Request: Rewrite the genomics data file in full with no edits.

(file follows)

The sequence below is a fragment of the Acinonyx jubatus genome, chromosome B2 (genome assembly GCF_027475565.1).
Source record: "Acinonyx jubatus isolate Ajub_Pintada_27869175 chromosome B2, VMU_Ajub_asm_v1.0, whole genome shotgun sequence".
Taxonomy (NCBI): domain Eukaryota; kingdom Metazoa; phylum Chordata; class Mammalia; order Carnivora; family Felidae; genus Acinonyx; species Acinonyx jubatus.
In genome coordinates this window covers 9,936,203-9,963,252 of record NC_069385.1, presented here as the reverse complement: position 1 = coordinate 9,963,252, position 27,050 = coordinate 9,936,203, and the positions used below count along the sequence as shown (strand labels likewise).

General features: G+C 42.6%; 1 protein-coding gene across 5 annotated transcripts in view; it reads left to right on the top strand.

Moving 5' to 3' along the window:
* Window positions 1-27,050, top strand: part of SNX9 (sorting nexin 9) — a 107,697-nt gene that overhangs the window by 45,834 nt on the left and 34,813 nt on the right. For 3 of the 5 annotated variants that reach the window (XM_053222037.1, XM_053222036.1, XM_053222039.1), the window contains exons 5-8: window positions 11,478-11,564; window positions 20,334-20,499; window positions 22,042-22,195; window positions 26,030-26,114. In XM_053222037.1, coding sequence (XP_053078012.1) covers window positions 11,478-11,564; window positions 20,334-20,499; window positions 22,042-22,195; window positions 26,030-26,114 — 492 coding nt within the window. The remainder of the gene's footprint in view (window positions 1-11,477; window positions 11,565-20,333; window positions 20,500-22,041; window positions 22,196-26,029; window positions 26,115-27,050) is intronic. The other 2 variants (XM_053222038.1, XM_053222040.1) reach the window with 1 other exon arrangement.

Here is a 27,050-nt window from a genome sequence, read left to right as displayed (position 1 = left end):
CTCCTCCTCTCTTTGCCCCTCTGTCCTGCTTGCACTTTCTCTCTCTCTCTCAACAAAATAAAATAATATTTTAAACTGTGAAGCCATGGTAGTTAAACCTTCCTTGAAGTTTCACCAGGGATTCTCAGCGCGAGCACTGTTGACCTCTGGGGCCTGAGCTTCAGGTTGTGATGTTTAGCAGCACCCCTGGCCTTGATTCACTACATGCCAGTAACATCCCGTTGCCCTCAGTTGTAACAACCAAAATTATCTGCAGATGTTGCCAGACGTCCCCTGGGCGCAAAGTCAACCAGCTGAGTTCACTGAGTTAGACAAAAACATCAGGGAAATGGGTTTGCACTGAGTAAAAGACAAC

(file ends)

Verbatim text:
The sequence below is a fragment of the Acinonyx jubatus genome, chromosome B2 (genome assembly GCF_027475565.1).
Source record: "Acinonyx jubatus isolate Ajub_Pintada_27869175 chromosome B2, VMU_Ajub_asm_v1.0, whole genome shotgun sequence".
Taxonomy (NCBI): domain Eukaryota; kingdom Metazoa; phylum Chordata; class Mammalia; order Carnivora; family Felidae; genus Acinonyx; species Acinonyx jubatus.
In genome coordinates this window covers 9,936,203-9,963,252 of record NC_069385.1, presented here as the reverse complement: position 1 = coordinate 9,963,252, position 27,050 = coordinate 9,936,203, and the positions used below count along the sequence as shown (strand labels likewise).

General features: G+C 42.6%; 1 protein-coding gene across 5 annotated transcripts in view; it reads left to right on the top strand.

Moving 5' to 3' along the window:
* Window positions 1-27,050, top strand: part of SNX9 (sorting nexin 9) — a 107,697-nt gene that overhangs the window by 45,834 nt on the left and 34,813 nt on the right. For 3 of the 5 annotated variants that reach the window (XM_053222037.1, XM_053222036.1, XM_053222039.1), the window contains exons 5-8: window positions 11,478-11,564; window positions 20,334-20,499; window positions 22,042-22,195; window positions 26,030-26,114. In XM_053222037.1, coding sequence (XP_053078012.1) covers window positions 11,478-11,564; window positions 20,334-20,499; window positions 22,042-22,195; window positions 26,030-26,114 — 492 coding nt within the window. The remainder of the gene's footprint in view (window positions 1-11,477; window positions 11,565-20,333; window positions 20,500-22,041; window positions 22,196-26,029; window positions 26,115-27,050) is intronic. The other 2 variants (XM_053222038.1, XM_053222040.1) reach the window with 1 other exon arrangement.

Here is a 27,050-nt window from a genome sequence, read left to right as displayed (position 1 = left end):
CTCCTCCTCTCTTTGCCCCTCTGTCCTGCTTGCACTTTCTCTCTCTCTCTCAACAAAATAAAATAATATTTTAAACTGTGAAGCCATGGTAGTTAAACCTTCCTTGAAGTTTCACCAGGGATTCTCAGCGCGAGCACTGTTGACCTCTGGGGCCTGAGCTTCAGGTTGTGATGTTTAGCAGCACCCCTGGCCTTGATTCACTACATGCCAGTAACATCCCGTTGCCCTCAGTTGTAACAACCAAAATTATCTGCAGATGTTGCCAGACGTCCCCTGGGCGCAAAGTCAACCAGCTGAGTTCACTGAGTTAGACAAAAACATCAGGGAAATGGGTTTGCACTGAGTAAAAGACAAC